(Laurell Glenn, 18, lives in west Baltimore and has been watching the events in her city closely, with mixed feelings. She has ties to both police and protesters.)
[caption id="attachment_14310" align="aligncenter" width="1024"] Laurell Glenn, 18, lives in west Baltimore and has been watching the events in her city closely, with mixed feelings. She has ties to both police and protesters.[/caption]
By Laurell Glenn
I wish I didn’t have to choose sides. My friends are totally against the police because they think cops are all out to get them. On the other hand, my cousin is a police officer and also a single mother of three. Not a single day goes by that I don’t worry about her safety. I admire her for putting her life on the line for people who don’t respect her.
I am a young person living in Baltimore city and I do understand that my community has every reason to be upset. I’d never throw a rock at a cop, but I can see why someone else would.
When the first peaceful protests in Baltimore turned violent, my family and I sat down and watched CNN together. My mom said this isn’t the way to protest. While we were watching, I was on Facebook arguing with my friends. I told them that violence isn’t the way, and that it would just add more to our problems.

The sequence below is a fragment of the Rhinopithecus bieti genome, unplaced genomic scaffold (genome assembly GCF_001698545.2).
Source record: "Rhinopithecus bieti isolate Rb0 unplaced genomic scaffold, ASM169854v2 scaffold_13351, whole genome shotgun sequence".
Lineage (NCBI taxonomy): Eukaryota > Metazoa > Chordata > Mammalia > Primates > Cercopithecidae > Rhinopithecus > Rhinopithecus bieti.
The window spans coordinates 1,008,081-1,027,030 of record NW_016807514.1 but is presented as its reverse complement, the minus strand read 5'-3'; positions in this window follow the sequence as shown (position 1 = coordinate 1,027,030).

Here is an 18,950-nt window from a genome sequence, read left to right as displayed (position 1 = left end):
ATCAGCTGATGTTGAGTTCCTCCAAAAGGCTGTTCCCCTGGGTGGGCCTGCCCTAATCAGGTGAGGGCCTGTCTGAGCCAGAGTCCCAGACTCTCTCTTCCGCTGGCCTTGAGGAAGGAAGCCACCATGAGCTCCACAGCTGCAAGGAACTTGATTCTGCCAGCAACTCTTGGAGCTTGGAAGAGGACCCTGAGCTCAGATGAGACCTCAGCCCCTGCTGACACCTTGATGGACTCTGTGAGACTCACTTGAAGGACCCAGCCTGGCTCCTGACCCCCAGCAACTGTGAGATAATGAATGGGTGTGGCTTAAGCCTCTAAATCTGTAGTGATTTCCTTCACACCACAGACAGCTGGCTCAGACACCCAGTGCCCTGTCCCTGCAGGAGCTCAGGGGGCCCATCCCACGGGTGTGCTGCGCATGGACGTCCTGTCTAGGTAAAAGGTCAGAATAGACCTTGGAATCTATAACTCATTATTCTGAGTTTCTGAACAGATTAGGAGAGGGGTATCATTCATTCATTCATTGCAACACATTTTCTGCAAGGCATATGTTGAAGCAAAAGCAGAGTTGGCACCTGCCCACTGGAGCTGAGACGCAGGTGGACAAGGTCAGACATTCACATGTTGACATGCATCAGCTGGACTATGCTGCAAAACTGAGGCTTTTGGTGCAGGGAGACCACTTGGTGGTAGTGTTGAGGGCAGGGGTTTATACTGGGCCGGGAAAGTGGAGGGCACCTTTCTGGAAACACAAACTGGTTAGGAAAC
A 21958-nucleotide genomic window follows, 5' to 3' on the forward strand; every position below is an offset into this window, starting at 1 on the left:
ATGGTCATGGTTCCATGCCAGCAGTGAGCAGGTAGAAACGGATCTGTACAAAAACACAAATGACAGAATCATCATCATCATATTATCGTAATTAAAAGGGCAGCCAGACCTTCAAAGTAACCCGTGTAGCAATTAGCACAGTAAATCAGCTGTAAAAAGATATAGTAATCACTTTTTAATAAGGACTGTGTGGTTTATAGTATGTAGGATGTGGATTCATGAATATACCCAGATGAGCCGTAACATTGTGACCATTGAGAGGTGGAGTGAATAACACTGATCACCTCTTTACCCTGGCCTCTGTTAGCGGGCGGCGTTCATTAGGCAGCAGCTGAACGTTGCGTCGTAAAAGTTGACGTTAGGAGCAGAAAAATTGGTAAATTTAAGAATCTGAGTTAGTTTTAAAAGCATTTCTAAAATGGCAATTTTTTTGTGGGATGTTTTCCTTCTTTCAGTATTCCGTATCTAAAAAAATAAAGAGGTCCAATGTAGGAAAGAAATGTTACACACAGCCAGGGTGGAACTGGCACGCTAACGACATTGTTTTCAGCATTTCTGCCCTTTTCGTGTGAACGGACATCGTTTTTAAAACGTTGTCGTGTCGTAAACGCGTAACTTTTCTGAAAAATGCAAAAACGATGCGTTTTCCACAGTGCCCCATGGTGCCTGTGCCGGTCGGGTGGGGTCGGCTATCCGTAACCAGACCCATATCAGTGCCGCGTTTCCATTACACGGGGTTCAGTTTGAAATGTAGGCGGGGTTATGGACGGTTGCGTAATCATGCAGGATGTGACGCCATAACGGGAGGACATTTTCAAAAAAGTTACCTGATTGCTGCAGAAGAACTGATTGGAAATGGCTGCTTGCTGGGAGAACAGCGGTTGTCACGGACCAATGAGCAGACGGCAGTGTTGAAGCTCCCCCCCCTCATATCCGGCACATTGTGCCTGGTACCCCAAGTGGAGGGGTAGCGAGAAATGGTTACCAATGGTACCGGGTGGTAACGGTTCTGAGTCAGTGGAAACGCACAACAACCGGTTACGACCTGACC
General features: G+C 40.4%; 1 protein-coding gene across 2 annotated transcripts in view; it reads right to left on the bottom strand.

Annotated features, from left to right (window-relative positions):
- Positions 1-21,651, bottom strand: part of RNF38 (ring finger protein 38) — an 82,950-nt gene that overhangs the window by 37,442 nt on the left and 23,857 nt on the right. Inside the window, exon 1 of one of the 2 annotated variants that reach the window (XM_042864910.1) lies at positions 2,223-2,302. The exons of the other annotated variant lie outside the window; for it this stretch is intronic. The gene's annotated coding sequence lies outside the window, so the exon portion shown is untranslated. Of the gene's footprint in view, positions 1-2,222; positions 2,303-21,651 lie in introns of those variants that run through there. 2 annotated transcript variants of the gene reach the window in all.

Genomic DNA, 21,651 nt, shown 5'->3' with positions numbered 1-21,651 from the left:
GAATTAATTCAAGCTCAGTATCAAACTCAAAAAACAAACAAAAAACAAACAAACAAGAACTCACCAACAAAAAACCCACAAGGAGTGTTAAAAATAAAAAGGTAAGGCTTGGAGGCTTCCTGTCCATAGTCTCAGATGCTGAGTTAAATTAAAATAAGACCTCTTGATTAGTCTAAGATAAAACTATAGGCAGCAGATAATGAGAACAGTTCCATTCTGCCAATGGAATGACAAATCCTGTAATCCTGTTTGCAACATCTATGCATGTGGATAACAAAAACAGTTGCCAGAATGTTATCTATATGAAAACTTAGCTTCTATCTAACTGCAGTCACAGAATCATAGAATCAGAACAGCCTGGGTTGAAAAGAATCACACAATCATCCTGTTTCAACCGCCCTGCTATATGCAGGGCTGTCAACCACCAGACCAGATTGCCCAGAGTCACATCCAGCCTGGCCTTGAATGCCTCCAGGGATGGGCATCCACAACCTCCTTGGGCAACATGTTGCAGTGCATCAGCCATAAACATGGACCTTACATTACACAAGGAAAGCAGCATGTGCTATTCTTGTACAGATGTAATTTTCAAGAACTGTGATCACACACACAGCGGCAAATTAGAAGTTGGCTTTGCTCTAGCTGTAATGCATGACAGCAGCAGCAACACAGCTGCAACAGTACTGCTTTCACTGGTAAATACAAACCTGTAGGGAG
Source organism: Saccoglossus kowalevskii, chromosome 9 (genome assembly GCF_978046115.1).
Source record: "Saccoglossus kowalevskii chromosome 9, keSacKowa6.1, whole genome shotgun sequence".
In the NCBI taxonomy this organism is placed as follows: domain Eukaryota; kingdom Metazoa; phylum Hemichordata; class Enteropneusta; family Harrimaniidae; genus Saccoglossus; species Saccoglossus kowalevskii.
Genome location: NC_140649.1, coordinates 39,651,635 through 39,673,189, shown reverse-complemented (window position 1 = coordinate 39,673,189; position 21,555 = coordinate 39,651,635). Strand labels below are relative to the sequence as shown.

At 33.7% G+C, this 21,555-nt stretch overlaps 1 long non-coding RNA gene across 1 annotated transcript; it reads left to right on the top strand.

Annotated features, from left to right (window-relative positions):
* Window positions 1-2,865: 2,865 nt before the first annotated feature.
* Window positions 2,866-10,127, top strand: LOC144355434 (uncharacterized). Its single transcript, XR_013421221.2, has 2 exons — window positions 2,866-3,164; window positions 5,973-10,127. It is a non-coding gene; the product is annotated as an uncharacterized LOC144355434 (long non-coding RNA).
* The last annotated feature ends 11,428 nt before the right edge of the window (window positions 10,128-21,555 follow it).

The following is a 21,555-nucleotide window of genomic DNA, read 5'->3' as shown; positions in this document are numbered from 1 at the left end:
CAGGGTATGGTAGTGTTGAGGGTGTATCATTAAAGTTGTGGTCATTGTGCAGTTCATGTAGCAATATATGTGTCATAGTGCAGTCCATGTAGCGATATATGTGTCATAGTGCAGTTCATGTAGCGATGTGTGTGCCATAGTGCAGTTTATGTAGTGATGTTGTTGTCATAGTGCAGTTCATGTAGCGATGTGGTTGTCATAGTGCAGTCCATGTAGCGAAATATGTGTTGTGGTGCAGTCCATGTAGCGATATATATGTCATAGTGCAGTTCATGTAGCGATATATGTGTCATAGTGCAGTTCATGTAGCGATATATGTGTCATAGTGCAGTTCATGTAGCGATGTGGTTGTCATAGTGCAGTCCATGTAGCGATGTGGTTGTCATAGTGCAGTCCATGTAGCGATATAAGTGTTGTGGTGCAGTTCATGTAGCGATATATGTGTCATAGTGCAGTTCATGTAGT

My friends said, “Well you're against the cause!” I understand why they feel this way because of the bad history with police in our community. Young people like me want to feel safe and be able to trust the people who are there to protect us.
Last week, my school participated in a peaceful student rally for justice for Freddie Gray. We also marched to combat all the bad publicity about Baltimore teens. We wanted to prove that we weren't all delinquents and that we actually cared about our city.
It was the first time I participated in a rally and it felt good.
Then news of the charges against police officers in the death of Freddie Gray came out. I was proud to have done my small part by participating in that peaceful march.
What’s next? I will continue to protest.
I want my cousin to know that I respect that she has chosen to try to make our city safe. But to do that we need to build a better relationship between the police and the people of our community.
This is the civil rights movement of my generation and I want my voice in it.
Youth Radio produced Laurell Glenn's essay in collaboration with Wide Angle Youth Media in Baltimore.
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